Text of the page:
Sophie Schmidt is ready for a big year on and off the soccer pitch.
The Canadian national women’s team midfielder, who figures to be one of the home side’s key contributors in a friendly against Brazil on Sunday at TD Place, is looking to join a new club team while she makes preparations for her wedding Dec. 29.
Schmidt, who met her fiance, Nic Kyle, while playing in Germany, is hoping to sign with a team in the U.S.-based National Women’s Soccer League. She’s out of contract after most recently playing for FFC Frankfurt in Germany.
So, Schmidt is experiencing some mixed emotions these days. But the wedding certainly is circled on her calendar.
“It’s pretty exciting,” said the 30-year-old Schmidt, who was raised in Abbotsford, B.C. “We’re getting married in New Zealand and then hoping to settle in Vancouver to be closer to home.”
Playing closer to home also is part of Schmidt’s plans.
“It’s something I’ve dealt with before,” said Schmidt of looking for a new team. “It’s not easy to not have a club or a team to play for and not even know what the future holds. It’s unsettling, but it’s just my reality currently.”
In the meantime, Schmidt takes comfort in the fact she will be playing with the national team.
Canada is gearing up for the CONCACAF championship in October in the United States. That event serves as the 2019 Women’s World Cup qualifier.
“I think that’s why I’m a little more calm about the whole situation is that we do have these games,” Schmidt said. “We have these internationals and qualifiers coming up so it’s not like there’s a period of no soccer for me for about six months. I’m still training and playing and getting those minutes so it’s good.”
Schmidt looks forward to any opportunity to play on home soil.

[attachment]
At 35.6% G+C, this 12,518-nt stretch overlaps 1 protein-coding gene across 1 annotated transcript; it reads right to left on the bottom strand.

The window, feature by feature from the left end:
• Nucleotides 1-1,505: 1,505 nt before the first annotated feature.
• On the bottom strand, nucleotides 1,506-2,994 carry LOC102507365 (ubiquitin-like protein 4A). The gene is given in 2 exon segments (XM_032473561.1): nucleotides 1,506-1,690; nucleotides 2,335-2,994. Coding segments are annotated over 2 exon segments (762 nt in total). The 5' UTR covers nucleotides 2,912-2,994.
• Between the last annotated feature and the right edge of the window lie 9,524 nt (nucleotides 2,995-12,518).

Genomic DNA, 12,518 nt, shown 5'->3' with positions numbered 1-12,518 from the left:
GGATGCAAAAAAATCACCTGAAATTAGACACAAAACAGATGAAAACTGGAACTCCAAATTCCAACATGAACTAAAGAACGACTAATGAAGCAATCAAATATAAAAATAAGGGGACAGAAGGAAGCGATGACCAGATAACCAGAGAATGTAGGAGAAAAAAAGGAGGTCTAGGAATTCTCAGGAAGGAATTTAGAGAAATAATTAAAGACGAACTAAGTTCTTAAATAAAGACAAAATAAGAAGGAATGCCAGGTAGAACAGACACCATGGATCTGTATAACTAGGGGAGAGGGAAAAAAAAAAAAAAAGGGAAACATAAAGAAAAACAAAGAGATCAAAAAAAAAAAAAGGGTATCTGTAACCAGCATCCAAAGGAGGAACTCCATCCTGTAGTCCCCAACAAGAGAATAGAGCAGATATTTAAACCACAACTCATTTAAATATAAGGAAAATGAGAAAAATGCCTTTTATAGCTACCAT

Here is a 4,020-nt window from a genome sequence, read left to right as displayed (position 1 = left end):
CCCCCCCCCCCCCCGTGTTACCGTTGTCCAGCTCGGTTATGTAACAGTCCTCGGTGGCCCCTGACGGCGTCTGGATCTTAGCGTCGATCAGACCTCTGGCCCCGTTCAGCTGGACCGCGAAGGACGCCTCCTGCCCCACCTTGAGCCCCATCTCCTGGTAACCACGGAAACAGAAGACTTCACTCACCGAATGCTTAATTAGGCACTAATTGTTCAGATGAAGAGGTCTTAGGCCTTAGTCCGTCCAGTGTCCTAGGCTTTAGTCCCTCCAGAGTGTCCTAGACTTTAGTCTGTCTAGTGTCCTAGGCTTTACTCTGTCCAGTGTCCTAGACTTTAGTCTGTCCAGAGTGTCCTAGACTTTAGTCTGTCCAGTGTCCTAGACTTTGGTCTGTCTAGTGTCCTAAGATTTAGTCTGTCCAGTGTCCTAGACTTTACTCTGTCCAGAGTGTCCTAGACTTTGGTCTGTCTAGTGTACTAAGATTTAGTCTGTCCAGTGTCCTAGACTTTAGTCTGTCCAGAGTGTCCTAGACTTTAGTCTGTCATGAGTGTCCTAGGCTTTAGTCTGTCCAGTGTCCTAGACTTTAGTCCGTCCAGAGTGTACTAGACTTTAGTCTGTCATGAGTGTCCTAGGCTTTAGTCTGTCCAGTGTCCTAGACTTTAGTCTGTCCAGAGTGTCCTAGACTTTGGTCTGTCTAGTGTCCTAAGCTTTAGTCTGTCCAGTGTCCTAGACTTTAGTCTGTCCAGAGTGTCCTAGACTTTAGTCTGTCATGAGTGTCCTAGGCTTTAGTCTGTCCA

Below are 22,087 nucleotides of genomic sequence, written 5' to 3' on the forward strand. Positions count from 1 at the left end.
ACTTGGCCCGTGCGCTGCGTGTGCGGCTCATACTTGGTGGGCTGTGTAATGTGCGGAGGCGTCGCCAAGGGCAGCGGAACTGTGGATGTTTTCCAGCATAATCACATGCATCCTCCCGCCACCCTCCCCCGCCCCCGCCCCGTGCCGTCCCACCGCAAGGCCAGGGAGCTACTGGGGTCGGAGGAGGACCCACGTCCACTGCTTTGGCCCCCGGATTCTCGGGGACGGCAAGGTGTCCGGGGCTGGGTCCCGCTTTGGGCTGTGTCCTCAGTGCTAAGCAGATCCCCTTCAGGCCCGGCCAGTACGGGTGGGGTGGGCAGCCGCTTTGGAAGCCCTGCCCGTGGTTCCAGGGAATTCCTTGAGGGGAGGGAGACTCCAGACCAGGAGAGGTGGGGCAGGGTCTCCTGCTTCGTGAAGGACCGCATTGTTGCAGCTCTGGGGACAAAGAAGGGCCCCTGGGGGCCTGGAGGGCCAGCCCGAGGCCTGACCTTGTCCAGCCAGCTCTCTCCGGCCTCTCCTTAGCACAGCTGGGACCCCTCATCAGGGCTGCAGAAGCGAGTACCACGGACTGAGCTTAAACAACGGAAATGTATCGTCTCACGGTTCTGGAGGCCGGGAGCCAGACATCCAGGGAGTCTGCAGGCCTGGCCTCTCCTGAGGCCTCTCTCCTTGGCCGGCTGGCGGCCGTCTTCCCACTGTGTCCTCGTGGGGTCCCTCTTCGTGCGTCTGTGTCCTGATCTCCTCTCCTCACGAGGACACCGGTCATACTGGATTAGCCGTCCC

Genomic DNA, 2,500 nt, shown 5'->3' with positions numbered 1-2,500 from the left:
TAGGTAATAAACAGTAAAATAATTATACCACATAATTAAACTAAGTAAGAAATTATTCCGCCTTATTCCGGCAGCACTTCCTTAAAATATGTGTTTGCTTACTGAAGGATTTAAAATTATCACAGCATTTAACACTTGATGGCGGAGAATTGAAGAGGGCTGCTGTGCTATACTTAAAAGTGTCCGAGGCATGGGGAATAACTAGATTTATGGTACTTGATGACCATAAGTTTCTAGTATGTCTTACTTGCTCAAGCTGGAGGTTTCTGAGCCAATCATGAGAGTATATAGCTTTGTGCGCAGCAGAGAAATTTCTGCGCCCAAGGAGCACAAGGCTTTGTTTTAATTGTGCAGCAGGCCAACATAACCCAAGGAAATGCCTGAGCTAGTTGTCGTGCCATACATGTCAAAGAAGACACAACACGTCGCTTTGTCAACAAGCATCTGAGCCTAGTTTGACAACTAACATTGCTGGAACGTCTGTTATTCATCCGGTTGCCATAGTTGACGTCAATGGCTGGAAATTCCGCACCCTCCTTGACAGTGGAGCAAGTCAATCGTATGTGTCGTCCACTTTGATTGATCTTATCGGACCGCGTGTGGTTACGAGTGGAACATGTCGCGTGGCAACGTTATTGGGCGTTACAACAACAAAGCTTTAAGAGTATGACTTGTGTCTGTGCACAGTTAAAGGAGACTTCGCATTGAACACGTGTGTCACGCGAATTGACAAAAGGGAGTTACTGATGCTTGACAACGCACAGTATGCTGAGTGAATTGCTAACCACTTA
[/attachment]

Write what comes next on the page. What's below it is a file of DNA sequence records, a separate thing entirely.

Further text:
“There is nothing like playing in front of home fans because we don’t get to do it very often,” said Schmidt. “We spend a lot of time away and so we cherish each and every game we get to play here and we get to give back to community.”
While her immediate club plans remain foggy, Schmidt has her eyes fixed on the World Cup in France and 2020 Olympics in Tokyo.
Schmidt believes Canada’s balance of youth and experience will help.
“You always want to have that balance, otherwise you lose that edge,” Schmidt said. “We have a great number of girls who have experience and the girls coming in have so much quality and they understand the game so much better than we did at that point. Our team dynamic is probably the best it’s ever been.”
It’s a feeling shared by 35-year-old veteran Christine Sinclair.
“On this team, everyone’s an equal,” said Sinclair. “It doesn’t matter if you’ve been here 10 years or this is your first camp. It’s one thing we pride ourselves on is creating that welcoming environment and being family.”
Sunday’s game is a rematch of the 2016 Rio Olympics bronze-medal game, won by Canada. While some of the faces have changed, Sinclair anticipates another gruelling contest.
“We watched the last 10 minutes of that game in preparation for this,” she said. “I just remember being exhausted at the end. We definitely fought for that one.”